Work on uniting the wineries first commenced in November 2018, Hayes said. A key initiative was inviting a group of international wines bloggers to tour the Granite Belt and Greater Brisbane areas, trying wines. In February, the region introduced the inaugural international emerging wine variety challenge it hopes to run as an annual event. This saw Queensland wine growers pitting their Nebbiolo wines against products from the original Italian region they’re from. The result: Queensland wineries won eight of the nine trophies.  

Stakeholder development and strategy was conducted by Red Havas in January and February, leading to the idea of the wine trail, before things hit a hiatus between March and August as COVID struck. Efforts were reignited in late September and the campaign rolled out in October and November.  

Hayes said one of the silver linings of the global pandemic has been strong intrastate interest and travel, lifting awareness and visitation to Queensland’s wine regions. A core target market, Hayes added, is the Millennial crowd, “but we’re happy to take the baby boomers too”.  

Red Havas Brisbane executive director, Yasmine Gray, said the focus was not just on encouraging visitors to travel inland off the Queensland coast, but also meet the people behind the wineries across the state.  

“It’s the many colourful characters, passionate about the industry, that truly bring this campaign to life,” Gray said. “We could not be prouder to have been chosen as the agency to bring this campaign to life. Our wine makers have been through so much during these last 12 months, from fires and droughts to global pandemics, so bringing them all together in a joint project, for the very first time, was extremely gratifying.”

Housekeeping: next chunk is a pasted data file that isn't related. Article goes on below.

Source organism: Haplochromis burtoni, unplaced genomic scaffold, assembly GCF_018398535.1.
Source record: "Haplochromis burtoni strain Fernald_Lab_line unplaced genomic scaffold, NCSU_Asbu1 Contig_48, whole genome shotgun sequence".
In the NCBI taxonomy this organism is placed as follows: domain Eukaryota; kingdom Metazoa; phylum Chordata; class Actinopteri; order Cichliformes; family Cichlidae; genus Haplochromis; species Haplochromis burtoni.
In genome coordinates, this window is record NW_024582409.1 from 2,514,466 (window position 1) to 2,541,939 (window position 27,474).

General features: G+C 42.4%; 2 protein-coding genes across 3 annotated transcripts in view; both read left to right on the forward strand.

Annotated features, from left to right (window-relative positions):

To create the campaign, the agency travelled to the wineries and gathered stills and video footage of all locations, developed the videos, developed the trail/maps, created a website and searchable amp, and put together the launch event for media, influencers and key stakeholders.  

The event was the first time all of the Queensland wine industry came together on a project - the event maps, collateral/brochures, website and social media were all unveiled and launched for the first time at the event, and influencer collaborations also kicked off at the launch. Influencers will continue to head out on the road to start delivering user-generated that will roll out into the new year.   

It’s also a good time to be launching the campaign given China’s recent boycott of Australian wines. According to figures for the year to September 2020, China represented nearly half of total exports ($1.26 billion of $2.99bn).  

Alongside the campaign, Red Havas is working on launching a member portal for the new Vine and Trail website and said it expected the first tranche of campaign results in January.  

Follow CMO on Twitter: @CMOAustralia, take part in the CMO conversation on LinkedIn: CMO ANZ, follow our regular updates via CMO Australia's Linkedin company page, or join us on Facebook: https://www.facebook.com/CMOAustralia.